Wreck of USS Scorpion (SSN-589)

Debris located on the bottom of the ocean floor in the area 400 miles southwest of the Azores Islands where Scorpion (SSN-589) was located. This photograph was probably taken when Scorpion was located by USNS Mizar (T-AGOR-11) in October 1968 on the Atlantic Ocean floor 10,000 feet deep. U.S. Naval History and Heritage Command photograph, NH 97218.


Wreck of USS Scorpion (SSN-589)

View of the sunken submarine's sail, probably taken when Scorpion (SS-589) was located by USNS Mizar (T-AGOR-11) in October 1968 on the Atlantic Ocean floor 10,000 feet deep, some 400 miles southwest of the Azores. This image shows the starboard side of the sail with its after end at top left and the starboard access door in lower left. Debris is on the ocean bottom nearby. The device in top center is part of the equipment used in locating and photographing the wreckage. Official U.S. Navy photograph, USN 1136656.


Wreck of USS Scorpion (SSN-589)

View of the sunken submarine's bow section, on the Atlantic Ocean floor 10,000 feet deep, some 400 miles southwest of the Azores. Probably taken when Scorpion (SS-589)was located by USNS Mizar (T-AGOR-11) in October 1968. This image shows the top of the bow section, from the vicinity of the sail (which has been torn off)at left to the tip of the bowat top center. The torpedo room hatch is visible about half-way along the length of this hull section, with a lifeline track running aft from it. Official U.S. Navy photograph, USN 1136658.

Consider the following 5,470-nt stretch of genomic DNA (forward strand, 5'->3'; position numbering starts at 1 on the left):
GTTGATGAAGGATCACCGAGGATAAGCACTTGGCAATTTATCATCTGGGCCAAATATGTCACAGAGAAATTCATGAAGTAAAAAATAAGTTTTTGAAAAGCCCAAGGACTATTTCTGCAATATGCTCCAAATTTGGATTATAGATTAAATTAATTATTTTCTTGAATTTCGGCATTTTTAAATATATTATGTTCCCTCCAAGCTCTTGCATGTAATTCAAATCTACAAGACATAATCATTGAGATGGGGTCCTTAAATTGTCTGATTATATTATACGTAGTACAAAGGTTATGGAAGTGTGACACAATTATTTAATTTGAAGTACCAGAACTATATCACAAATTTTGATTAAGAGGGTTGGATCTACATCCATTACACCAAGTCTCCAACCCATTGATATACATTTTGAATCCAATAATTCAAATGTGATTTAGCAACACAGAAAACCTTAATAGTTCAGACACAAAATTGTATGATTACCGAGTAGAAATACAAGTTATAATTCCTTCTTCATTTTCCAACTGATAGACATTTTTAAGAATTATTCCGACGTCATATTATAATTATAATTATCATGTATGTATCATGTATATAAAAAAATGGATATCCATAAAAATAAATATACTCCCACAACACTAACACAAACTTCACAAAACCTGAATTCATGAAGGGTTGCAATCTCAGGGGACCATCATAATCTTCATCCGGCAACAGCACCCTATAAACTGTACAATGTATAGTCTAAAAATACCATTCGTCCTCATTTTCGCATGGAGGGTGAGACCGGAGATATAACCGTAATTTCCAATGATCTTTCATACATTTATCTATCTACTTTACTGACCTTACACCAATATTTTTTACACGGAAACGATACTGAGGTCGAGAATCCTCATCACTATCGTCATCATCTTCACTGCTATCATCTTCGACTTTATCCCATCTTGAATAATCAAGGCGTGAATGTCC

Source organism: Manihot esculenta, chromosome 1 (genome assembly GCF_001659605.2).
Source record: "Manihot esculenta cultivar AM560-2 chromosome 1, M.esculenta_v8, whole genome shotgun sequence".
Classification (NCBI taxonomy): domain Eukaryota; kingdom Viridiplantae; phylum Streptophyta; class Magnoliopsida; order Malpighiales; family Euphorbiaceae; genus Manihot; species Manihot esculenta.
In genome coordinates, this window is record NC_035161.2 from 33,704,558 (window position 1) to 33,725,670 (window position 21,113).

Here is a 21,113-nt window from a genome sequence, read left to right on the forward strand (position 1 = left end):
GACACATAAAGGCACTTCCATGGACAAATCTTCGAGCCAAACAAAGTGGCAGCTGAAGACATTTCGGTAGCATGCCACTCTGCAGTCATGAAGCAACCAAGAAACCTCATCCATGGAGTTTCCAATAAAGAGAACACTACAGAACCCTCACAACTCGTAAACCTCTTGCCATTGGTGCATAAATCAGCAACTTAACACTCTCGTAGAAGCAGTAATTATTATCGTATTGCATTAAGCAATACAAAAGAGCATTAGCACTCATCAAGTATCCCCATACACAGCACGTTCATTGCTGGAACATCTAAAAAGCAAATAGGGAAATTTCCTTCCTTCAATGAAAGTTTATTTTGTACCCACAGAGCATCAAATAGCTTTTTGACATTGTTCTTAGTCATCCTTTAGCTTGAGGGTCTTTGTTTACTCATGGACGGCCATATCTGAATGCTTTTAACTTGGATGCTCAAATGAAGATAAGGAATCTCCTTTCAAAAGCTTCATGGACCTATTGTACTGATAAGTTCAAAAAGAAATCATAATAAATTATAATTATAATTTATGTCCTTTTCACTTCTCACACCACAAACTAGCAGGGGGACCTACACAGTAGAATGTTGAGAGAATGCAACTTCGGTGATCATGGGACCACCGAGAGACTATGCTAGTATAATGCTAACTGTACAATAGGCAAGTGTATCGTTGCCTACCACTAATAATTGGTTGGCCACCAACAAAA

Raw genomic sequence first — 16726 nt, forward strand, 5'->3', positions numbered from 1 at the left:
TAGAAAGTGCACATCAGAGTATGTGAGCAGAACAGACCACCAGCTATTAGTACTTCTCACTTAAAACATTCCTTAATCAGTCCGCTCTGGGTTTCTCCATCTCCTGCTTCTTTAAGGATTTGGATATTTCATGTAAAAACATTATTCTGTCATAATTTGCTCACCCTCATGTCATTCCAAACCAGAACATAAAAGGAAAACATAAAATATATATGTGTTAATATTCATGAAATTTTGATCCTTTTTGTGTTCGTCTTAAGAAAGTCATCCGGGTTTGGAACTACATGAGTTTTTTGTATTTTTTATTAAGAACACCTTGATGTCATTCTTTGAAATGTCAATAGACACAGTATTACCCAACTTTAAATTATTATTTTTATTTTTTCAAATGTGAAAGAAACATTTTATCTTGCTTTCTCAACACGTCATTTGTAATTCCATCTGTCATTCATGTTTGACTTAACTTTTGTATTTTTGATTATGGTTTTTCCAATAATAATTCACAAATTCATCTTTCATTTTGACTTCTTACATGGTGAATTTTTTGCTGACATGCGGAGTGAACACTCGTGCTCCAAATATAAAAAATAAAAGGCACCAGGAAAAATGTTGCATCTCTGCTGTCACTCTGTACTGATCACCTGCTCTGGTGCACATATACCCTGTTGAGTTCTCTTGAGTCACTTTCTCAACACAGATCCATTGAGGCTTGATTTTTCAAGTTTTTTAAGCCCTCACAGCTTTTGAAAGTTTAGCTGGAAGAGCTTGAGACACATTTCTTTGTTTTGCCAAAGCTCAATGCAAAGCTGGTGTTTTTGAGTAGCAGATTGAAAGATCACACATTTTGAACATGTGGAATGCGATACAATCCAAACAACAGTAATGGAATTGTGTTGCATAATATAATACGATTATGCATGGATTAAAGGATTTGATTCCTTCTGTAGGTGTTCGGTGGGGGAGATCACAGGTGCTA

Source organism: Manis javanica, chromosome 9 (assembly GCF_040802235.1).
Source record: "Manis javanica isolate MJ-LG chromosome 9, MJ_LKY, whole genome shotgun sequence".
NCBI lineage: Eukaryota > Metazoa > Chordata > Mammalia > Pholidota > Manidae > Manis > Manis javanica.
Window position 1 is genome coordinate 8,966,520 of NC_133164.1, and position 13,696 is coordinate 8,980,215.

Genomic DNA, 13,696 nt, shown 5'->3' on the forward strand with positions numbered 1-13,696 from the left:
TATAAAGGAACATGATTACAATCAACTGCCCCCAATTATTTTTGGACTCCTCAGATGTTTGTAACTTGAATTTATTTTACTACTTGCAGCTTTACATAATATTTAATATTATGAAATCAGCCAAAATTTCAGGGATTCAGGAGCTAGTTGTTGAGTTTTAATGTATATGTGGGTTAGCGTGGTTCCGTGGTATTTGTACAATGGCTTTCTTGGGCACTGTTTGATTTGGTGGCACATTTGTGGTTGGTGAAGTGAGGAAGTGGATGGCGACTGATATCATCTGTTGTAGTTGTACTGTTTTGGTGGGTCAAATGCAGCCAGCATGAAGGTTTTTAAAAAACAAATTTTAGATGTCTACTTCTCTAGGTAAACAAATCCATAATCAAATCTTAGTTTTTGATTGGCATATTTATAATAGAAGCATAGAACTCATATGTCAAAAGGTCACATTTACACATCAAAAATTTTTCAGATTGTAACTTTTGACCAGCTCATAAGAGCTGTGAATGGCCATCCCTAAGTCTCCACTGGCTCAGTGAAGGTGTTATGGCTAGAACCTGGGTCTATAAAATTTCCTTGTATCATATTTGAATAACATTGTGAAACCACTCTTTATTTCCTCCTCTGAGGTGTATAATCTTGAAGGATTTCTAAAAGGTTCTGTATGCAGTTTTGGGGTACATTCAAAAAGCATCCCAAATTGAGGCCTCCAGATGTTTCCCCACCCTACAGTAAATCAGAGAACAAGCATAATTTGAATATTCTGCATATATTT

Wreck of USS Scorpion (SSN-589)

Wreck of USS Scorpion (SSN-589) at the depth 10,000 feet, 400 miles southwest of the Azores. The starboard fairwater plane is visible protruding from the sail. Masts are visible extending from the top of the sail (located at the lower portion of the photograph). A large segment of the after section of the sail, including the deck access hatch, is missing. Various articles from the operations compartment are scattered in this vicinity. U.S. Naval History and Heritage Command photograph, NH 97223-KN.


Wreck of USS Scorpion (SSN-589)

Wreck of USS Scorpion (SSN-589) 400 miles Southwest of the Azores. Forward compartment of Scorpion where it rests on the ocean floor in more than 10,000 feet of water. A portion of a periscope protrudes from the hull, and its shadow is visible on the hull. U.S. Naval History and Heritage Command photograph, NH 97222-KN.


Commander Francis A. Slattery

Commander Francis A. Slattery, commanding officer of the nuclear-powered attack submarine USS Scorpion (SSN-589) when it was reported missing in May 1968. Slattery took command of Scorpion in October 1967. U.S. Naval History and Heritage Command photograph, NH 97226.


USS Scorpion (SSN-589)